Information from the Internet was printed in pamphlets and disseminated, or referred to, during the election campaign talks and rallies. The Merdeka Center’s director, Ibrahim Suffian, said at a press conference on 4 September that this was how news reached many rural communities during the March 2008 election.

It is also the case that Malaysians have grown bolder since the March elections. Having failed to get two-thirds majority in parliament, the ruling coalition may find it a challenge to pass a bill or amend the federal constitution. Emboldened, bloggers have been expressing their anti-government views online. For example, blogger Bakaq, aka Penarik Beca, recently spoke up against the police, and is now being investigated for sedition. Another blogger, Sheih, aka kickdefella, expressed indignation at the loss of jobs due to a new ruling regarding petrol kiosks, requesting other bloggers to post the Malaysian flag upside down as a sign of distress. He too is now being investigated for sedition. Of course, blogger and news site editor of Malaysia Today, Raja Petra Kamarudin (or RPK), is subject not only to sedition charges, but also to several defamation suits. His news portal was also recently blocked by the Malaysian Communications and Multimedia Commission (MCMC), although this decision was subsequently found to have breached Malaysian law, and the site was reinstated last week.

But for the government, the situation seems to be getting out hand, explaining perhaps why Foreign Minister, Rais Yatim, has called for a watchdog on online media.

It appears that the development of a media council in Malaysia is at a stalemate for both government and journalists. There is currently a barrage of legislation already curtailing media freedom, namely the Printing Presses and Publications Act 1984, the Official Secrets Act 1972, the Internal Security Act 1960, the Sedition Act 1948, the Communications & Multimedia Act 1998, the Computer Crimes Act 1997 and the criminal defamation provisions under the Penal Code. The press and some of the public are reluctant to support a media council without the other forms of regulation first being abolished.

Some don’t consider the prospect of abolition of these controls likely, because many of the legislations listed above fall under the portfolios of differing ministries. For example, the Printing Presses and Publications Act 1984 comes under the auspices of the Home Ministry, while the Communications & Multimedia Act 1998 is under the Energy, Waters and Communication Minister’s portfolio. Meanwhile, the calls for a press council have been from the Information Ministry. As such, if or when the press council is established, many are sceptical if any of the other ministries would willingly give up their sway on information.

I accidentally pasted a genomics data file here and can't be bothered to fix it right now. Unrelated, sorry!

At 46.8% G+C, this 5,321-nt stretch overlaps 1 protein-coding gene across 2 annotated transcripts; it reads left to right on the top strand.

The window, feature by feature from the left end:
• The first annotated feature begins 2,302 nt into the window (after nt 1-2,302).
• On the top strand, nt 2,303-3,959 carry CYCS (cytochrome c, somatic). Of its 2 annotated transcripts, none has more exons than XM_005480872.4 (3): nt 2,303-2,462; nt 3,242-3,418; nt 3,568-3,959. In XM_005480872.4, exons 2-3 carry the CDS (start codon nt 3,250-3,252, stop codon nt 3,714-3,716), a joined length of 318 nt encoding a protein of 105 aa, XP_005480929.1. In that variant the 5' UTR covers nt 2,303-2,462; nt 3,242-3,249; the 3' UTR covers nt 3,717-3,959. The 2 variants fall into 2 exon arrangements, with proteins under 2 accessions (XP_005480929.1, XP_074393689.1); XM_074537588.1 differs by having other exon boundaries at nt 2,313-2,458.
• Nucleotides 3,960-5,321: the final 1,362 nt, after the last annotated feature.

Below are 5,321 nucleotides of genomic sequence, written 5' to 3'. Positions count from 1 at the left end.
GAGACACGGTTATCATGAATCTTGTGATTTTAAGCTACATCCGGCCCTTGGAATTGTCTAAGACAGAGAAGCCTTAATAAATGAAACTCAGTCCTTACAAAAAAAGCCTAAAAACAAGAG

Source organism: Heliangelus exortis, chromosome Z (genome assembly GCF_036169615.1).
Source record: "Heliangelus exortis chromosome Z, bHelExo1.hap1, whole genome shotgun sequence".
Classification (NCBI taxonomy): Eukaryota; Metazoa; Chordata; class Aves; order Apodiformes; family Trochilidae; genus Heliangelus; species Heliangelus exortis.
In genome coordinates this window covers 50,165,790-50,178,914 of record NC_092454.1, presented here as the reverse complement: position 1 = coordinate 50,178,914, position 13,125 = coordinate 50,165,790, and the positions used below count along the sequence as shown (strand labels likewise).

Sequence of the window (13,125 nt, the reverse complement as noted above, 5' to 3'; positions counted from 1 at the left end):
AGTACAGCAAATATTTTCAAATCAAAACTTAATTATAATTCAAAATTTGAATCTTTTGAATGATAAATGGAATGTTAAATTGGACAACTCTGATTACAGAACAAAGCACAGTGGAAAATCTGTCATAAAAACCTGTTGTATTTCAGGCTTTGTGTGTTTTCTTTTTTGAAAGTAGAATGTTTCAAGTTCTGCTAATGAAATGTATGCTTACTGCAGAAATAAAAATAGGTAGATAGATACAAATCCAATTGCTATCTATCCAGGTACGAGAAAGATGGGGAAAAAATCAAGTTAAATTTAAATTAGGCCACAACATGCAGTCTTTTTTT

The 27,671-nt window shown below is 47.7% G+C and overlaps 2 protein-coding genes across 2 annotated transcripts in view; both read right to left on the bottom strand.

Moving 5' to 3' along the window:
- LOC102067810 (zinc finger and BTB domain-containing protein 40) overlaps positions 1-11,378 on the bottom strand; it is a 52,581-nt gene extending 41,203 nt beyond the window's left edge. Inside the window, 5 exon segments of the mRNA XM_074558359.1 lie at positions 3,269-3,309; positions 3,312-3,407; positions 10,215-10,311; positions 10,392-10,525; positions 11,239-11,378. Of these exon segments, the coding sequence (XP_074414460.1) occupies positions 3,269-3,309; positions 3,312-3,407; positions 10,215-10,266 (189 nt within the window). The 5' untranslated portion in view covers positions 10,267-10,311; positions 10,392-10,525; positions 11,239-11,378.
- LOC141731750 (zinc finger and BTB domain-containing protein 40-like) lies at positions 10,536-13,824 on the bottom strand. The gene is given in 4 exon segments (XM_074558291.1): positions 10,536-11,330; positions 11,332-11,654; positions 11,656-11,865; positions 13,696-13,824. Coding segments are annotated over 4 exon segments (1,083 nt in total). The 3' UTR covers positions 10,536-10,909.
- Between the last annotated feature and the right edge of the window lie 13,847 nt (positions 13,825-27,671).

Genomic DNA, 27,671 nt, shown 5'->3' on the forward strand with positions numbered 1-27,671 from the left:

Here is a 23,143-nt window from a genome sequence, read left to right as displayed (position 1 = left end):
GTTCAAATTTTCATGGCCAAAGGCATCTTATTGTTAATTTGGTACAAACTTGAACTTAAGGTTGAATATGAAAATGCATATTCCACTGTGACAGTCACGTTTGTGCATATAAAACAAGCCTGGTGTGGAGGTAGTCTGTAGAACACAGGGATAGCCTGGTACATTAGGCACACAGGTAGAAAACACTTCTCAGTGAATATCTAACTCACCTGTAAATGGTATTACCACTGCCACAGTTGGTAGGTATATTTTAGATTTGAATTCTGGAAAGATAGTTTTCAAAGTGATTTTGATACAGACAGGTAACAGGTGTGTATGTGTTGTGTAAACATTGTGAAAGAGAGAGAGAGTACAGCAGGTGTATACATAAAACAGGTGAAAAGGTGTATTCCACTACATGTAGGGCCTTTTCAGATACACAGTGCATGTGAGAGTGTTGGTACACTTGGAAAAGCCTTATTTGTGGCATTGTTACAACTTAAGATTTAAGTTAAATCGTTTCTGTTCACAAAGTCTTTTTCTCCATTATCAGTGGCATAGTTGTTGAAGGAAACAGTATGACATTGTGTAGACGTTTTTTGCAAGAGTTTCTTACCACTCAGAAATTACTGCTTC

The press and the public can hardly be blamed for being sceptical about a press council. For example, while the Communications & Multimedia Act 1998 disallows the censorship of the Internet, and the Multimedia Super Corridor (MSC) Malaysia’s Bill of Guarantees promises no Internet censorship, the authorities were still able to block the Malaysia Today news portal, albeit briefly. As such, it seems the trust between Joe Public and the authorities has eroded to the point where nothing promised is believed until and unless it is actually executed.

However, the government might actually get what it wants. In a survey conducted by Centre for Independent Journalism (CIJ) and Merdeka Center on media independence, 35 per cent of the respondents said the government should play the most important role in improving media independence in Malaysia. If the press council is seen by the public as a mechanism for boosting media independence, although it has the potential for doing the opposite, there just might be public support for it.

Daniel Chandranayagam blogs at http://puttotask.wordpress.com/